Sep 24, 2011
How to go Back to School
Going back to school as an adult is often a lesson in time management and prioritizing. Sacrifice is another common word you’ll hear among those brave enough to hit the books again — whether they’re giving up time with friends or missing their child’s Little League games.
While evening and online courses can help students sandwich in the extra work, mastering the art of juggling multiple responsibilities often doesn’t come right away.
Even getting reacquainted with the art of studying can take some time. You’re relearning how to learn. Once you’re in the rhythm of it, then it’s fine.”
Those who are preparing to hit the books this school year, fear not — with focus and planning, experts say that students can minimize the stress of fitting study time into their daily juggle of responsibilities. Below are some tips for those getting ready to head back to school, the second time around.
Set a Goal
Balancing a job, a family and school can be touch but career experts suggest that students keep at the front of their minds exactly why they’re putting themselves — and family — through this extra stress.
It’s important for students to have distinct reasons why they are pursuing a degree, whether it’s for a career change, to earn more money or another reason. In fact, write down that goal and post it so that it can be regularly revisited.
Take baby steps
Moving back into the rigors of academia isn’t always the simplest of transitions. So don’t load up with more than one or two classes at first, “dip your toe into the water” by taking a light load at the beginning. Prepare for the shift and realize it might take some time to get used to the new circumstances.
Prepare to plan
The best thing a student can do is look at each day, start to finish, and plan for things as much as they can in advance. That means blocking out regular time to study, while still remaining flexible and ready to take advantage of any extra free time that might arise.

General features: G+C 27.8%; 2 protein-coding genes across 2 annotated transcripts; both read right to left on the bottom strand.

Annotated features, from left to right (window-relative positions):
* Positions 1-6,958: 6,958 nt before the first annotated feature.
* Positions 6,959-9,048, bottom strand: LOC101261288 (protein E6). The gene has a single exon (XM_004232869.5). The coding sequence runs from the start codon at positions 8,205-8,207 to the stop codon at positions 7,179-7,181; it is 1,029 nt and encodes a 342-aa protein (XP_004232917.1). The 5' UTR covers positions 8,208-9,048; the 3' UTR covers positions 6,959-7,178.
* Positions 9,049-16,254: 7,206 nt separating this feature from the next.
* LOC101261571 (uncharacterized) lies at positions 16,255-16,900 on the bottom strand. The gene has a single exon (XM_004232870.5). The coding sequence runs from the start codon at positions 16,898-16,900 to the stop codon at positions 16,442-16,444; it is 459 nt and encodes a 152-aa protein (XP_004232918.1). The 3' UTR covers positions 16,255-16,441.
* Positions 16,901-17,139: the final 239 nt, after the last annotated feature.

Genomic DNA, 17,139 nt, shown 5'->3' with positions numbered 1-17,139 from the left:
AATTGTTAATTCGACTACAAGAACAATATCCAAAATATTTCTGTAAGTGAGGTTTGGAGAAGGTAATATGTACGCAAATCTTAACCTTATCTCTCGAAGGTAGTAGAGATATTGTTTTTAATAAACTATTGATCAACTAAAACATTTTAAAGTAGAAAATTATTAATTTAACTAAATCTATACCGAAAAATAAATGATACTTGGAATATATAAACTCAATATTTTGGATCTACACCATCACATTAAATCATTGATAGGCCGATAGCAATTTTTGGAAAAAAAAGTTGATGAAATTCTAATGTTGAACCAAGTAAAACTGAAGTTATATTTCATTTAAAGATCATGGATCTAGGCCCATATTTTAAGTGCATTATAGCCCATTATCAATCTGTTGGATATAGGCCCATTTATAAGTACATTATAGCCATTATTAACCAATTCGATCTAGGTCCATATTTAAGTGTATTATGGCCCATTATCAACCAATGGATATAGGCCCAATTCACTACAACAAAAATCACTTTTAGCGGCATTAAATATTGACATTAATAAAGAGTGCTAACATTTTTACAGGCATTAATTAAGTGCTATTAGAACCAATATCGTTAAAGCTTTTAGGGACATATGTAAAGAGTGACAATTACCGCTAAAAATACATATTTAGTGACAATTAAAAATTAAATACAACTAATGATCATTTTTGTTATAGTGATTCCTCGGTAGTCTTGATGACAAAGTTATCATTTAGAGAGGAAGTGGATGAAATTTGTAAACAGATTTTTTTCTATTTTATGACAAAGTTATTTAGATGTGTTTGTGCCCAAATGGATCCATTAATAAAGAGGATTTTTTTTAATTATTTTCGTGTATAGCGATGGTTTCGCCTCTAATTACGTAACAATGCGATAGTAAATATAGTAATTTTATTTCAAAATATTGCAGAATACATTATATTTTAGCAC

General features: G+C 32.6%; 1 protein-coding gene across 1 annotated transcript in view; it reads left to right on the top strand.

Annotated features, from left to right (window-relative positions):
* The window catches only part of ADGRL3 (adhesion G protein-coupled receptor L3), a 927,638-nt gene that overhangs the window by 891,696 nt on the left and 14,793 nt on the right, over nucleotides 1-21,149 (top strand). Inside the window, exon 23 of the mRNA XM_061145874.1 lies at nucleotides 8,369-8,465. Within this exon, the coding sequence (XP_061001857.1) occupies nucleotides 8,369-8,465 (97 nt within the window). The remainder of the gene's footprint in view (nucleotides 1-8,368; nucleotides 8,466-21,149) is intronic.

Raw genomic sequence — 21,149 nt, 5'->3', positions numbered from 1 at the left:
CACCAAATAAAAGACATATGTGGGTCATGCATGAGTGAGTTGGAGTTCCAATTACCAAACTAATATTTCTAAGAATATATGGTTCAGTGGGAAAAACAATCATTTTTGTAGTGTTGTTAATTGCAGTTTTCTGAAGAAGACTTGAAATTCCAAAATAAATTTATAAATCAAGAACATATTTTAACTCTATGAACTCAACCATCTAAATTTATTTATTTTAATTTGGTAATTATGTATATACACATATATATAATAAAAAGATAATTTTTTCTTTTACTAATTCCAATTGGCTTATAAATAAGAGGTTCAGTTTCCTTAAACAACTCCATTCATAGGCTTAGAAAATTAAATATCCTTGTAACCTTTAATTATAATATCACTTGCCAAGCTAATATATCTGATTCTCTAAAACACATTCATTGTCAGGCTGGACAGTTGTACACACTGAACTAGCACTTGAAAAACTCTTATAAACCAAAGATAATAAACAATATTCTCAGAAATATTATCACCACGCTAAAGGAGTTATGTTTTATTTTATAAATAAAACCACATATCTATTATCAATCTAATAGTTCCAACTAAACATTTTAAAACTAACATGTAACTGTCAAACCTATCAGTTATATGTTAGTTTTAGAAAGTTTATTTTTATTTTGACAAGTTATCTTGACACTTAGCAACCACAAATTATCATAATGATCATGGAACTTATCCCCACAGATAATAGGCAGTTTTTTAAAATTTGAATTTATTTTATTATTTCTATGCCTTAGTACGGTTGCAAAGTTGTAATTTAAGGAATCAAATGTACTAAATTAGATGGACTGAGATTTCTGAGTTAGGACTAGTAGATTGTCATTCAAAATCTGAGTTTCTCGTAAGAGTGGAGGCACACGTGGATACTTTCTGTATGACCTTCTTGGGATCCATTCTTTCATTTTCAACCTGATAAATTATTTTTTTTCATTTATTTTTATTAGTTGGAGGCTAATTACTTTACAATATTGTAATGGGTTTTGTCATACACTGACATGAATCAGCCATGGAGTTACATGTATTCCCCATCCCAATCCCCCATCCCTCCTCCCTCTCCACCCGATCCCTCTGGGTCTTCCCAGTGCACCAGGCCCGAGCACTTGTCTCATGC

It’s also not a bad idea to consider what activities — including committee or volunteer work — could be pared back temporarily during the time it takes to complete the schoolwork, just to “cut down on the frenzy.
Get support from family and friends
It isn’t only the adult student who is learning to sacrifice while keeping up in school. Less attention might cause young children to act up in school or be clingy during family time, while others can also become jealous of the time an adult student sets aside to study. It’s important to explain and reiterate to loved ones that “life is going to be different” for a while. Stress the importance of the goal, and that the scheduling is temporary. And keep them in the loop about study plans so visiting time can be planned for.
Stay professional on the job
Finally, it’s important that students don’t allow the demands of school to affect performance at the workplace. Students should keep school materials and books out of sight at work and definitely not on their desk in plain view. Unless school will squarely conflict with a job, it might be an optional discussion with an employer. While some bosses will encourage employees in their studies, others might not.